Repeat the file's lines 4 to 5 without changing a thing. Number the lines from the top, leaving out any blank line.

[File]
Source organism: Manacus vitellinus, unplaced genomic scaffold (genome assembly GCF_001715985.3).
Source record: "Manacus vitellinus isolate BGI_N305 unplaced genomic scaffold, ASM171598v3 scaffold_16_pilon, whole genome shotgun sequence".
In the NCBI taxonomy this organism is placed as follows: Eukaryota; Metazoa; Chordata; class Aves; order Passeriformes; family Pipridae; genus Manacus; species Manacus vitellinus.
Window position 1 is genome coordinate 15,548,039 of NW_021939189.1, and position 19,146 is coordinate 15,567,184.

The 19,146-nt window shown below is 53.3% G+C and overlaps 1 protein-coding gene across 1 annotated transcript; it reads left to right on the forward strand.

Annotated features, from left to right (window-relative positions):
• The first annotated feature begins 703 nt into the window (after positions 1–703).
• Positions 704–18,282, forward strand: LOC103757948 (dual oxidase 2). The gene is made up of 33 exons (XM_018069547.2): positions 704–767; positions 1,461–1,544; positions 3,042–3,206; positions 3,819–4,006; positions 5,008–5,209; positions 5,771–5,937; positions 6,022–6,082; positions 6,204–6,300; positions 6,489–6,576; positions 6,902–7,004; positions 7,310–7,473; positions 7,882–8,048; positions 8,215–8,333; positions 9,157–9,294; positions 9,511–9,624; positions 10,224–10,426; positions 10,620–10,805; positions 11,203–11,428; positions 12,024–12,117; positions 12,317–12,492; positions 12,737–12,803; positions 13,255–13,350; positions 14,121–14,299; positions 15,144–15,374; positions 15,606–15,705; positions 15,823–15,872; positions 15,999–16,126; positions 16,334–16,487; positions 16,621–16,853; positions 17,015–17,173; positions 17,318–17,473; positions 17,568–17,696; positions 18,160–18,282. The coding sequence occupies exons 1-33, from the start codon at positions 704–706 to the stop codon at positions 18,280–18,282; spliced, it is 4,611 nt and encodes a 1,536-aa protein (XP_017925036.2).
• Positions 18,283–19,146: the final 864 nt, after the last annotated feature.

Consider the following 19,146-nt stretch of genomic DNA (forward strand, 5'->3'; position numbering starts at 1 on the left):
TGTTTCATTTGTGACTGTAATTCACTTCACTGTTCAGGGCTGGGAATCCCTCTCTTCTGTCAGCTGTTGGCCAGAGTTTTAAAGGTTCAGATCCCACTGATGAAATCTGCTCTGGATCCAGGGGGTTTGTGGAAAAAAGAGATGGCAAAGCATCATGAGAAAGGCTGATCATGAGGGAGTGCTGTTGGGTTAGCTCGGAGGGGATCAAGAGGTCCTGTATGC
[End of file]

Window position 1 is genome coordinate 15,548,039 of NW_021939189.1, and position 19,146 is coordinate 15,567,184.

The 19,146-nt window shown below is 53.3% G+C and overlaps 1 protein-coding gene across 1 annotated transcript; it reads left to right on the forward strand.